Imagine being able to pick fresh lemons, limes and oranges right from your patio! Read more »
Cutting overgrown grasses by more than an inch or two at a time can create unhealthy brown and bald spots in your lawn – or ev... Read more »
Kids are eager gardeners. They love to experiment with colorful flowers, have an adventurous sense of design, and getting dirt... Read more »
Our Shear Ease® Grass Shears include a patented mechanism that prevents the blades from jamming or sticking when you’re trimmin... Read more »
The first time you try our PowerGear® Hedge Shears, you’ll be amazed — but it’s not magic, it’s gears. Our patented gear techno... Read more »
Our Easy-Pour Watering Can offers both capacity and control. The 2.6-gallon volume holds a generous amount of water that is eas... Read more »
Put your crafting skills to work and create a beautiful and unique fascinator that reflects your personal style. Read more »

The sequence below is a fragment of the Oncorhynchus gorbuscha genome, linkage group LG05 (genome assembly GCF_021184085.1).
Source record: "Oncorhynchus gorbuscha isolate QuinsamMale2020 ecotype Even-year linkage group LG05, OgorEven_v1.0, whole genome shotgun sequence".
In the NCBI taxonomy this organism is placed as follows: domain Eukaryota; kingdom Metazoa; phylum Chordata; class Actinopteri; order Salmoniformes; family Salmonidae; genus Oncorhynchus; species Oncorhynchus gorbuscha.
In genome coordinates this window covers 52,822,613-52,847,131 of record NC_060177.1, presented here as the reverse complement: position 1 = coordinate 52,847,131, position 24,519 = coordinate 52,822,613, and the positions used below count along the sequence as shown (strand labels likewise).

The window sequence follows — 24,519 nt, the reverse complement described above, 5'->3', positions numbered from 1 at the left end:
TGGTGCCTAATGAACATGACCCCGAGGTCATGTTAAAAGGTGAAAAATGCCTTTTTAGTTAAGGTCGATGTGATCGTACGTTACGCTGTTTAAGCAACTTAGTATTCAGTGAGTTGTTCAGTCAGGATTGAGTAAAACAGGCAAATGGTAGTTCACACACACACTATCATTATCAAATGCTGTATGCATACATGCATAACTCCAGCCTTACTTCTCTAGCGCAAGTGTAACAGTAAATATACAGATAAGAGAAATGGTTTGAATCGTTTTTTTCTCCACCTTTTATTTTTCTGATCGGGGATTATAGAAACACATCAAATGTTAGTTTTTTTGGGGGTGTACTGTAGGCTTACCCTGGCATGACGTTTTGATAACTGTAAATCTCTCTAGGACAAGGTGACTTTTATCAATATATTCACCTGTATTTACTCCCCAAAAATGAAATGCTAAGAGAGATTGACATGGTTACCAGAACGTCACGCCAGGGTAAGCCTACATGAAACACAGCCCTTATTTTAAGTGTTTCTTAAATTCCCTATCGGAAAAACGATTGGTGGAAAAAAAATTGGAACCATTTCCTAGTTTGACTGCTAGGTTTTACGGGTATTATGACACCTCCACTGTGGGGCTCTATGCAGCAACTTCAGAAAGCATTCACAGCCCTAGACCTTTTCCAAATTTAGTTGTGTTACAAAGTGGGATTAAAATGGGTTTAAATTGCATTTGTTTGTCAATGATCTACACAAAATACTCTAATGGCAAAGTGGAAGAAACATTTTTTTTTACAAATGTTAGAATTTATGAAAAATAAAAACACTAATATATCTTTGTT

“Painting” with tissue paper is not only fun but beautiful! Read more »
Mosaic tile frames are a beautiful way to display photos. Read more »
Designed for long, easy cuts down strips of Duck® Tape, our Duck® Edition Scissors feature a non-stick blade coating that preve... Read more »
Add distinctive style to craft projects of all kinds with a Squeeze Punch that makes every embellishment up to 2X easier to pun... Read more »
Designed for tight, precise cuts through Duck® Tape, our Duck® Edition Detail Scissors feature a non-stick blade coating that p... Read more »
A colorful, roomy bag is just the thing you need to carry all your belongings for a day at the beach. Read more »
Keep the kids busy on a road trip with their own art bag full of inspiration and the essentials. Read more »
This easy pillowcase dress looks adorable with pretty fabrics. Plus, it is super simple to put together, even if you have not... Read more »
Only our Stitcher Scissors provide precision and control that meet the needs of the most demanding sewers and quilters. Micro-T... Read more »